2008Harpephyllum caffrum Wild plum, WildepruiDiospyros whyteana Bladder -nut, Swartbas
Markhamia zanzibarica Bell bean tree, Klokkies-boontjieboom
2009Acacia galpinii Money thorn, Apiesdoring

Halleria lucida Tree fuchsia, Notsung
Pterocarpus rotundifolius Round-leaved Teak, Dopperkiaat

2010Acacia xanthophloea Fever tree, KoorsboomRothmania capensis Cape gardenia, Kaapse Katjiepiering
Rothmannia globosa
 Bell gardenia, Klokkies-Katjiepiering
Cladostemon kirkii Tonga-kerrie, Tongakierie
2011Pappea capensis Jacket-plum, Doppruim 

Genus Pavetta Bride’s Bushes, Bruidsbome
Nuxia congesta
 Common Wild Elder, Gewone wildevlier

2012Syzygium cordatum Water berry, Waterbessie

Protorhus longifolia Red Beech, Rooiboekenhout
Bruguiera gymnorrhiza Black Mangrove, Swart-wortelboom

2013Virgilia oroboides Blossom tree, KeurboomGrewia occidentalis Cross-berry, Kruisbessie
Barringtonia racemosa Powder-puff Tree, Poeierkwas-boom
2014Genus Heteropyxis Lavender trees, LaventelbomeVepris lanceolata White ironwood, Witysterhout
2015Combretum krausii Forest bushwilow, BosvaderlandswilgHeteromorpha arborescens Parsley tree, Wildepieterseliebos
2016Ficus thonningii Common wild fig, Gewone wildevyMaerua cafra Common bush-cherry, Gewone witbos
Maerua angolensis
 Bead-bean tree, Knoppiesboontjieboom
2017Ziziphus mucronata Hairy buffalo-thorn, Harige blinkblaar wag-n-bietjieEuclea pseudebenus Ebony tree, Ebbeboom
2018Genus Podocarpus Yellowwoods, Geelhoutbome
P. elongatusP. falcatusP. henkeliiP. latifolius
Boscia albitrunca Shepherd’s tree, Witgat
2019Sclerocarya birrea Marula MaroelaPhilenoptera violacea Apple-leaf, Appelblaar
2020Ekebergia capensis Cape ash, EssenhoutAdansonia digitata Baobab,Kremetart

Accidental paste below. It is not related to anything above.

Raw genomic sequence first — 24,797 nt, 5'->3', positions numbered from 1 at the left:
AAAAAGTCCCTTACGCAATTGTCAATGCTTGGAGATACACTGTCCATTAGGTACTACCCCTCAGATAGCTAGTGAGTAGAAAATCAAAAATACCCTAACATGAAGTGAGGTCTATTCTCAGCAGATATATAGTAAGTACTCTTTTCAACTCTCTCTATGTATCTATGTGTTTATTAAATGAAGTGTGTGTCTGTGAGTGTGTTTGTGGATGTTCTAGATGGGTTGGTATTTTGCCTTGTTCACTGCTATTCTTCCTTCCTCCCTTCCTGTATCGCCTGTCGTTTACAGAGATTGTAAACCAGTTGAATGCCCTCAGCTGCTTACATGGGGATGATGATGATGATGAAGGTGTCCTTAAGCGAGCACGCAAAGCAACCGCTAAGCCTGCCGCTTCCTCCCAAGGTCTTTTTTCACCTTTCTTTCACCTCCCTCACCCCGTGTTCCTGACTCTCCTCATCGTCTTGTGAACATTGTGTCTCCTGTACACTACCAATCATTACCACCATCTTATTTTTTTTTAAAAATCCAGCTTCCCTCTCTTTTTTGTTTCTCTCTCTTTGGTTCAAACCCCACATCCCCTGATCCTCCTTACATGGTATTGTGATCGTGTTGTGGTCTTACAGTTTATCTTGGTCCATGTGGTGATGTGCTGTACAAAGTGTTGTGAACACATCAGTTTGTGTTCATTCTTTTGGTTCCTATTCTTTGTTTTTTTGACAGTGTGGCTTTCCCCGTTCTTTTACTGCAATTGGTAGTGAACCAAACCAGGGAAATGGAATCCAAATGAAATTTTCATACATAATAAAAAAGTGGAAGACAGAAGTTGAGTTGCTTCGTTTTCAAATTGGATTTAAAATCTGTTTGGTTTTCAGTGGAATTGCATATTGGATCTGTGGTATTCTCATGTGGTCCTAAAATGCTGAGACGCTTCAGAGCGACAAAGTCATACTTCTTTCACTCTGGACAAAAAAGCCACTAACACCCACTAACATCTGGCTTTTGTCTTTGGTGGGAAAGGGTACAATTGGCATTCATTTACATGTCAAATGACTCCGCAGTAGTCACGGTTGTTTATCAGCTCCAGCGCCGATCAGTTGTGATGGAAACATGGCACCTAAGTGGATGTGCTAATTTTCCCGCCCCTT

2021Vachellia Karroo, Sweet ThornPortulacaria Afra, Spekboom
2022Dais Cotinifolia, PompontreePeltophorum Africanum, African Wattle
2023Buddleja Saligna, Olive SagewoodBolusanthus speciosus, Tree-wisteria
2024Searsia lancea, Karee
Searsia leptodictya, Mountain karee
Apodytes dimidiata subsp. dimidiata, Whitepear
2025Sideroxylon inerme subsp. inerme, White-milkwood
Mimusops caffra, Red milkwood
Spirostachys africana, Tamboti
2026Olea europaea subsp. africana, Wild OliveBerchemia zeyheri, Red Ivory
2027Dodonea Viscosa var. angustifolia, Narrow-leaved SandoliveCalodendron capense, Cape chestnut
2028Vachellia erioloba, Camel thorn
Senegalia galpinii, Monkey thorn
Erythrina lysistemon, Coral tree
2029Ilex mitis, African hollyAloidendron barberae, Tree aloe
2030Dombeya rotundifolia var. rotundifolia, WildpearBurkea africana, Wild-seringa
2031Combretum erythrophylum, River bushwillowFaurea saligna, Boekenhout
2032Cussonia spicata, cabbage-tree
Cussonia paniculata subsp. sinuata, Highveld cabbage-tree
Croton gratissimus var. gratissimus, Lavender Feverberry
2033Schotia brachypetala, Weeping boerbean
Schotia afra, Karoo boer-bean
Rhamnus prinoides, Glossy leaf
2034Faidherbia albida, AnatreeMillettia grandis, Umzimbeet
2035Diospyros whyteana, Bladdernut
Diospyros mespiliformis, Jackal berry
Maytenus acuminata, Silkybark